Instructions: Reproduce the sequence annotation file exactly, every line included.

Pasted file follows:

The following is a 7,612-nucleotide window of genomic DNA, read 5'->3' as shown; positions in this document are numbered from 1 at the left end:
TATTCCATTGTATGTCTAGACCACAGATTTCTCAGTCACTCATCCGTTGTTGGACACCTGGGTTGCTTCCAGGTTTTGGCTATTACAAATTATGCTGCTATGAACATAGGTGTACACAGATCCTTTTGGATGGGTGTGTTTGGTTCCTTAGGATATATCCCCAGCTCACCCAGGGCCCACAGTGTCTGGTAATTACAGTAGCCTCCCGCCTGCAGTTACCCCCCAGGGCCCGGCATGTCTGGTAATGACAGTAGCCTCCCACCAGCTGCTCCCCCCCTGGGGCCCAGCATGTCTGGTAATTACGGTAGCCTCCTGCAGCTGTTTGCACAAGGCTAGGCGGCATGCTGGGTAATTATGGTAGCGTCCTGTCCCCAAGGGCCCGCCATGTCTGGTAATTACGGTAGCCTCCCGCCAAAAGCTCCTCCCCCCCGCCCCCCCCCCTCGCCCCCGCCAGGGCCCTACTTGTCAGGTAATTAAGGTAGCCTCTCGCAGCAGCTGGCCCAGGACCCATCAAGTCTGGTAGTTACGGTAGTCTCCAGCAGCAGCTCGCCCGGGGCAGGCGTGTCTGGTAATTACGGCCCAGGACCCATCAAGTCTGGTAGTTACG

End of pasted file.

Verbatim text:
The following is a 7,612-nucleotide window of genomic DNA, read 5'->3' as shown; positions in this document are numbered from 1 at the left end:
TATTCCATTGTATGTCTAGACCACAGATTTCTCAGTCACTCATCCGTTGTTGGACACCTGGGTTGCTTCCAGGTTTTGGCTATTACAAATTATGCTGCTATGAACATAGGTGTACACAGATCCTTTTGGATGGGTGTGTTTGGTTCCTTAGGATATATCCCCAGCTCACCCAGGGCCCACAGTGTCTGGTAATTACAGTAGCCTCCCGCCTGCAGTTACCCCCCAGGGCCCGGCATGTCTGGTAATGACAGTAGCCTCCCACCAGCTGCTCCCCCCCTGGGGCCCAGCATGTCTGGTAATTACGGTAGCCTCCTGCAGCTGTTTGCACAAGGCTAGGCGGCATGCTGGGTAATTATGGTAGCGTCCTGTCCCCAAGGGCCCGCCATGTCTGGTAATTACGGTAGCCTCCCGCCAAAAGCTCCTCCCCCCCGCCCCCCCCCCTCGCCCCCGCCAGGGCCCTACTTGTCAGGTAATTAAGGTAGCCTCTCGCAGCAGCTGGCCCAGGACCCATCAAGTCTGGTAGTTACGGTAGTCTCCAGCAGCAGCTCGCCCGGGGCAGGCGTGTCTGGTAATTACGGCCCAGGACCCATCAAGTCTGGTAGTTACG